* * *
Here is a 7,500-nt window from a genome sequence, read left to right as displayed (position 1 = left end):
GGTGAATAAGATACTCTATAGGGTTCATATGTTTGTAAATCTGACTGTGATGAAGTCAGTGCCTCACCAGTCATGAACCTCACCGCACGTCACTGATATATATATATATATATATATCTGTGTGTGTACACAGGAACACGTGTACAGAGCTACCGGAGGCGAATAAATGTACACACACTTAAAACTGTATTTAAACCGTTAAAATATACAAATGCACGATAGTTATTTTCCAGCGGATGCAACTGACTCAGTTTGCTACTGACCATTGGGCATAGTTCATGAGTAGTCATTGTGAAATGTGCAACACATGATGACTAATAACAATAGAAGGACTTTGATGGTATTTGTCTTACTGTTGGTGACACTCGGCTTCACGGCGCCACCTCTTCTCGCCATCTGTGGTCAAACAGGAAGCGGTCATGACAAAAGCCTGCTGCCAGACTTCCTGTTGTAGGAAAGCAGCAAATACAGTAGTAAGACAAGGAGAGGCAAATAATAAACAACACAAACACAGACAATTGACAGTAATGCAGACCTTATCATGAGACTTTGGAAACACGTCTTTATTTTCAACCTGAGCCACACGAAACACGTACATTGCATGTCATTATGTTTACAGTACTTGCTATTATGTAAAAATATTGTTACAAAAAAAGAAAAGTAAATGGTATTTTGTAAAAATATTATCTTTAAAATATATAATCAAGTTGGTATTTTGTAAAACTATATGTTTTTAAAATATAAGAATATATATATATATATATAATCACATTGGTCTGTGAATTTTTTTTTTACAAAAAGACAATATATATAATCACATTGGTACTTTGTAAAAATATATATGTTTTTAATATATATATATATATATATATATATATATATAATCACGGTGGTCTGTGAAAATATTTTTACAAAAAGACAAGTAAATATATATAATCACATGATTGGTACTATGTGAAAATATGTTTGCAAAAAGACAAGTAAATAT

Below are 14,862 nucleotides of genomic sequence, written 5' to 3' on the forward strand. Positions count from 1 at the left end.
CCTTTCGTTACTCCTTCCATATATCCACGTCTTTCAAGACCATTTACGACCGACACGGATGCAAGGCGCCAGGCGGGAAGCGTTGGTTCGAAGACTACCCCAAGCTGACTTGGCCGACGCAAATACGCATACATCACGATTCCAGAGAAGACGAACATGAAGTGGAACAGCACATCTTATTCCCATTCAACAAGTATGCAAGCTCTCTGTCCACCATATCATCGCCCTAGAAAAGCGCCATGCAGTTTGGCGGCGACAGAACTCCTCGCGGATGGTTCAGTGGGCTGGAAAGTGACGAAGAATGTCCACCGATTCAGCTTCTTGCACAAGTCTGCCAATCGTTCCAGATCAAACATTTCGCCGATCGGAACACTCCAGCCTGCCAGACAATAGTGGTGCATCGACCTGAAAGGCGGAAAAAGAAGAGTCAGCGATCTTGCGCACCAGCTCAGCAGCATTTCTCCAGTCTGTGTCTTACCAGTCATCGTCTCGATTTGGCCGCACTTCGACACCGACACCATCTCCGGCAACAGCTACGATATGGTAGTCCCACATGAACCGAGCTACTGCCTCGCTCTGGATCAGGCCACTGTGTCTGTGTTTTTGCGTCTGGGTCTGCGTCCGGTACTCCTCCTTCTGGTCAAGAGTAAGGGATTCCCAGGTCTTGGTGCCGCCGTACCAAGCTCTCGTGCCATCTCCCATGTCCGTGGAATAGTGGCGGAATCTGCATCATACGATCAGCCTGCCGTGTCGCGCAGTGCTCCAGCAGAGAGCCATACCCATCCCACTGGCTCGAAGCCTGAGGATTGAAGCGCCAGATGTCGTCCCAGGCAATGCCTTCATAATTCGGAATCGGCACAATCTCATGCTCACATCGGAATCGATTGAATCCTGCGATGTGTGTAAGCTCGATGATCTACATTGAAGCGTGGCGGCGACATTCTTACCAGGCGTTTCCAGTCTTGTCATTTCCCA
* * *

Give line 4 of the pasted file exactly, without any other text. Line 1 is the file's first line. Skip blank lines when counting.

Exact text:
CCTTTCGTTACTCCTTCCATATATCCACGTCTTTCAAGACCATTTACGACCGACACGGATGCAAGGCGCCAGGCGGGAAGCGTTGGTTCGAAGACTACCCCAAGCTGACTTGGCCGACGCAAATACGCATACATCACGATTCCAGAGAAGACGAACATGAAGTGGAACAGCACATCTTATTCCCATTCAACAAGTATGCAAGCTCTCTGTCCACCATATCATCGCCCTAGAAAAGCGCCATGCAGTTTGGCGGCGACAGAACTCCTCGCGGATGGTTCAGTGGGCTGGAAAGTGACGAAGAATGTCCACCGATTCAGCTTCTTGCACAAGTCTGCCAATCGTTCCAGATCAAACATTTCGCCGATCGGAACACTCCAGCCTGCCAGACAATAGTGGTGCATCGACCTGAAAGGCGGAAAAAGAAGAGTCAGCGATCTTGCGCACCAGCTCAGCAGCATTTCTCCAGTCTGTGTCTTACCAGTCATCGTCTCGATTTGGCCGCACTTCGACACCGACACCATCTCCGGCAACAGCTACGATATGGTAGTCCCACATGAACCGAGCTACTGCCTCGCTCTGGATCAGGCCACTGTGTCTGTGTTTTTGCGTCTGGGTCTGCGTCCGGTACTCCTCCTTCTGGTCAAGAGTAAGGGATTCCCAGGTCTTGGTGCCGCCGTACCAAGCTCTCGTGCCATCTCCCATGTCCGTGGAATAGTGGCGGAATCTGCATCATACGATCAGCCTGCCGTGTCGCGCAGTGCTCCAGCAGAGAGCCATACCCATCCCACTGGCTCGAAGCCTGAGGATTGAAGCGCCAGATGTCGTCCCAGGCAATGCCTTCATAATTCGGAATCGGCACAATCTCATGCTCACATCGGAATCGATTGAATCCTGCGATGTGTGTAAGCTCGATGATCTACATTGAAGCGTGGCGGCGACATTCTTACCAGGCGTTTCCAGTCTTGTCATTTCCCA